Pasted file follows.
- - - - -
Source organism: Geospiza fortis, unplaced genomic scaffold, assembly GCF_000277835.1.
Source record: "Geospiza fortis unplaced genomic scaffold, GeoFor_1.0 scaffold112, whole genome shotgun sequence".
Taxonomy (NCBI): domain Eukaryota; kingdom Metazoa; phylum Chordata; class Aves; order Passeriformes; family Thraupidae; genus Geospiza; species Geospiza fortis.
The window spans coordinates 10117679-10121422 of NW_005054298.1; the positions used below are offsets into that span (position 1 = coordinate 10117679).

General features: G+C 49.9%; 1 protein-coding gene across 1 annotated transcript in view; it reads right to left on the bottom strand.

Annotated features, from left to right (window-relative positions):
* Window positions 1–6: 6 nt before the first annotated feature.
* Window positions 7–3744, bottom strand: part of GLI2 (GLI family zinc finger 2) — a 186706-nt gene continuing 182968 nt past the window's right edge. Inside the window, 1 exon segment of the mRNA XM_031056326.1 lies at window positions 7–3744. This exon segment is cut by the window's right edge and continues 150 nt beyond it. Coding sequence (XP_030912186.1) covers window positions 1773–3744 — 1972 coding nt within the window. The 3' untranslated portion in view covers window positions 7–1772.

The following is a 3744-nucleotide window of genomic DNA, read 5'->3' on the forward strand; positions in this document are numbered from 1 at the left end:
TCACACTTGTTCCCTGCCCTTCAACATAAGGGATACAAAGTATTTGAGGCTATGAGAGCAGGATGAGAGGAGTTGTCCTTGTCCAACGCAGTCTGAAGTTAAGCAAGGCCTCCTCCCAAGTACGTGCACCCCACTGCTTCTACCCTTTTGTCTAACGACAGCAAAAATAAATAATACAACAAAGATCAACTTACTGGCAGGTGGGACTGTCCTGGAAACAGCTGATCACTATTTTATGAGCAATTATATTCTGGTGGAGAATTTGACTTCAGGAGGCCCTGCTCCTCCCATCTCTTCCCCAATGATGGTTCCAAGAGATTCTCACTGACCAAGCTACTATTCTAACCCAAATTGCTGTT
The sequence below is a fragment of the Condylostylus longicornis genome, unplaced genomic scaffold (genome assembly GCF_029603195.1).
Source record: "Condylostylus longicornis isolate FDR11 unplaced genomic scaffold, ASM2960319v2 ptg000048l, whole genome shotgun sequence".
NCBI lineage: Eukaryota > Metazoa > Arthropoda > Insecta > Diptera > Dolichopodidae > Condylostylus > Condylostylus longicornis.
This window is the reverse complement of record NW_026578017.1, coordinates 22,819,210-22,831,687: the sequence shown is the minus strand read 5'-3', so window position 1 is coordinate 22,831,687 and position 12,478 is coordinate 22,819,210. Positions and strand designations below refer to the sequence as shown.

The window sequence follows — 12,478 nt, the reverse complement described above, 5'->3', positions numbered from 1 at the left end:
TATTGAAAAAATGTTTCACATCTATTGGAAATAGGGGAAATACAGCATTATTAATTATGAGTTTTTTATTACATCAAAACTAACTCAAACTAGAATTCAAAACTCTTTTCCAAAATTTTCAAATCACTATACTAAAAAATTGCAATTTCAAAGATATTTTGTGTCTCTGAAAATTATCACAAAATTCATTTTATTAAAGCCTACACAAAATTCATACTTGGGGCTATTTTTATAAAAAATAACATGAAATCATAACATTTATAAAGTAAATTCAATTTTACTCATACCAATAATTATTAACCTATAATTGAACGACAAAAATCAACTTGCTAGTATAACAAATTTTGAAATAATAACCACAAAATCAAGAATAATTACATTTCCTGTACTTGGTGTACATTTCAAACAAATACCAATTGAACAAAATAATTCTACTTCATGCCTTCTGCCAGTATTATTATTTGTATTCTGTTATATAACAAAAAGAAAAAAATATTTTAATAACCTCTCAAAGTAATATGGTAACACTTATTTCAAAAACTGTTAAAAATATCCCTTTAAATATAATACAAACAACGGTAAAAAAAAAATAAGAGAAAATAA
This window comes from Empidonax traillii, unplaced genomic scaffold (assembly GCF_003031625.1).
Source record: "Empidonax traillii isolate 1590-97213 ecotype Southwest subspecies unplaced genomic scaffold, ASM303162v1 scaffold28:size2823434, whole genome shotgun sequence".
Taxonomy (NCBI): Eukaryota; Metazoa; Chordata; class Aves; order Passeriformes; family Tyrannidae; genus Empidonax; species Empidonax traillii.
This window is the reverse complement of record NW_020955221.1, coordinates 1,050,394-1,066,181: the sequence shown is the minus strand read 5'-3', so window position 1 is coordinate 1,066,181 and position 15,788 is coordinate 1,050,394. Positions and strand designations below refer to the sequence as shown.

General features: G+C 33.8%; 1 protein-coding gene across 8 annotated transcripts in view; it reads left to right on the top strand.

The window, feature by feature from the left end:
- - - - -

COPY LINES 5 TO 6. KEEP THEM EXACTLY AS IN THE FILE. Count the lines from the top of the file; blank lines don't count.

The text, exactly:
General features: G+C 49.9%; 1 protein-coding gene across 1 annotated transcript in view; it reads right to left on the bottom strand.

Annotated features, from left to right (window-relative positions):